By Donna Parker
Most people would consider it an honor to receive one presidential appointment, but Judy Canales, who received a master’s degree in urban studies from Trinity in 1991, is already on her second. Previously appointed by President Bill Clinton as the acting associate administrator for the U.S. Department of Agriculture Rural Business-Cooperative Service, Judy currently serves as the administrator for rural business and cooperative programs for the USDA Rural Development. Appointed by President Barack Obama, Judy is proud to be the first Hispanic woman to hold this position.
“I just appreciate the fact that I’m still involved in public service and have these great opportunities to serve my country and the President,” says Judy, who also earned a second master’s in public administration from Harvard University.
Partnering with the private sector, public entities and community organizations, Judy’s focus is on rural business creation and expansion, as well as managing the loan guarantee program for loans made to banks, knowing that banks are then more inclined to make loans to small businesses.
“Businesses are percolating right now in rural America. We have economic stimulus funds in addition to our traditional program funds and as a result, we’ve seen more activity in the first half of this year than we did in the entirety of 2009,” she says proudly.
Judy, who began her public service journey while still a Trinity student, credits Drs. Earl Lewis and Cathy Powell, both in the department of urban studies, for inspiring her to serve others.
“Through both of them, I got to know the workings of San Antonio – inside and out. The city was our laboratory and because they encouraged us to attend community meetings and meet the various people we were serving, it made us dig deeper than we ever would have thought possible,” remembers Judy.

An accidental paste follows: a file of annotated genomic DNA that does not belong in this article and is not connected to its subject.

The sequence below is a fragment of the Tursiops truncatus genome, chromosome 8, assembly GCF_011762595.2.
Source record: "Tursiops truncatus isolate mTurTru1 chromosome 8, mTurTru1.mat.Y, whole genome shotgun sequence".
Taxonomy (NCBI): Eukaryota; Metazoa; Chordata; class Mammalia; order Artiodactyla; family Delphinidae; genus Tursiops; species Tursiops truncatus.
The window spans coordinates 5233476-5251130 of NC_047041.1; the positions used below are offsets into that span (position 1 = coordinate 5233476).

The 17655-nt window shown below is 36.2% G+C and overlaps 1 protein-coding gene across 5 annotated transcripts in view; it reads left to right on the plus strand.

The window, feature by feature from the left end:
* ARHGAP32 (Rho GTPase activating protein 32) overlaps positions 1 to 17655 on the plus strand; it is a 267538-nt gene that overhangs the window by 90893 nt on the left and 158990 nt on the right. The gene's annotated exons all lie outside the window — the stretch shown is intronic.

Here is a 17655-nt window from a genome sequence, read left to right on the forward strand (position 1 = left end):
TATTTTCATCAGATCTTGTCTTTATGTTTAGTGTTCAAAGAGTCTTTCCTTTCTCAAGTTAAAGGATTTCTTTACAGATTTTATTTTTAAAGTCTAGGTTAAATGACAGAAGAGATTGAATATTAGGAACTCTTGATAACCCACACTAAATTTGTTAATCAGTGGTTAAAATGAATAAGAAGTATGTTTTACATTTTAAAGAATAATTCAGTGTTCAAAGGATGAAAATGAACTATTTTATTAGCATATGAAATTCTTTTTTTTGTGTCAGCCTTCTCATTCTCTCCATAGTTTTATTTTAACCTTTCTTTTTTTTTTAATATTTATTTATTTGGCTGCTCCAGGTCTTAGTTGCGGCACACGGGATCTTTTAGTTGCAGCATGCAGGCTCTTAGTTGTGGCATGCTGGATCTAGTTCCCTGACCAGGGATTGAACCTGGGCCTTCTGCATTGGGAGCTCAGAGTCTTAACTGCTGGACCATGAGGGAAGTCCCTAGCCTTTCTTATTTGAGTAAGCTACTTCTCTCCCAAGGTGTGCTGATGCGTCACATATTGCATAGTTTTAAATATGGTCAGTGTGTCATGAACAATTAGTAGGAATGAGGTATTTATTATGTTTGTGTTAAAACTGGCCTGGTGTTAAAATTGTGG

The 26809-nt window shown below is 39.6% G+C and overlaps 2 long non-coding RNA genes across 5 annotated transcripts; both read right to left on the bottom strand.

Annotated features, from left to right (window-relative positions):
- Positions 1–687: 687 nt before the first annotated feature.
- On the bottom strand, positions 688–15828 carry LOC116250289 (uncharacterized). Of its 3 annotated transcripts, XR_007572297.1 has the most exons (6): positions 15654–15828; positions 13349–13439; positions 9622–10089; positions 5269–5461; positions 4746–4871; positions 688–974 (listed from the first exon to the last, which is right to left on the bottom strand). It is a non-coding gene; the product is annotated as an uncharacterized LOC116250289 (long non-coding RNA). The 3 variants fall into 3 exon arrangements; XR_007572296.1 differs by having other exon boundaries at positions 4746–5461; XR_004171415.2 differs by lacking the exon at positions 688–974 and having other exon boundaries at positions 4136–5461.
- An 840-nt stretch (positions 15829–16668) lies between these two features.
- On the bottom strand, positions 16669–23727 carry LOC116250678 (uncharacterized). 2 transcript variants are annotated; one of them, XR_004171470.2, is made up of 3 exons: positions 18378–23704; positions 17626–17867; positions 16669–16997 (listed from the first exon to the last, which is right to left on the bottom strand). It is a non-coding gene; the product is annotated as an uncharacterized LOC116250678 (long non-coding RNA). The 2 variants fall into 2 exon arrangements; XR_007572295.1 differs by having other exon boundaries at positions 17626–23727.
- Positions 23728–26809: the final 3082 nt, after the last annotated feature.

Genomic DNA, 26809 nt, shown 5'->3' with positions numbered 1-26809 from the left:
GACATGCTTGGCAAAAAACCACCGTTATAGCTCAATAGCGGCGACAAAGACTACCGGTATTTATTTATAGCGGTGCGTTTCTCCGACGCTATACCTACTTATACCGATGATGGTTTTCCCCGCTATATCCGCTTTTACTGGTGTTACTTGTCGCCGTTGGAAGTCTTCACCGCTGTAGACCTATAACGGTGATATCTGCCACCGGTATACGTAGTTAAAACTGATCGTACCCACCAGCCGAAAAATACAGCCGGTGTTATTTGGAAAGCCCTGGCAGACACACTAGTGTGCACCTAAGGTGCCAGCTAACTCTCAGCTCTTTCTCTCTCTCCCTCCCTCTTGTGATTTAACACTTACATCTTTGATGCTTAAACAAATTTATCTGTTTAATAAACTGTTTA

“It almost makes me cry to think about it. We were taught not to be judgmental because we dealt with the reality of people’s circumstances.”
“Trinity was a place with resources and accessibility and it doesn’t get much better than that. Even as a graduate student, I got involved in the student council, working with undergrads. There was a closeness that you just couldn’t find anywhere else. We were very blessed.”
Judy, who lived in Eagle Pass for eight years in between presidential appointments, says it was that understanding of community that she drew upon when she went back to that border town.
“I went in as the assistant city manager and then ran for state representative. I didn’t win, but now it’s in the back of my mind that holding public office is eventually what I want to do with my life.”
As busy as you might imagine, when she has a spare moment, which isn’t often, Judy loves to take in a good movie in DC.
“It’s a retreat for me. I love indie films and foreign films,” says Judy, who continues, “The other great thing about Washington is just walking around and taking in the city sights. I never tire of seeing all there is to see and for a girl who was born and raised in Uvalde, that’s a big deal,” she laughs.
You may contact Judy at Judith.firstname.lastname@example.org.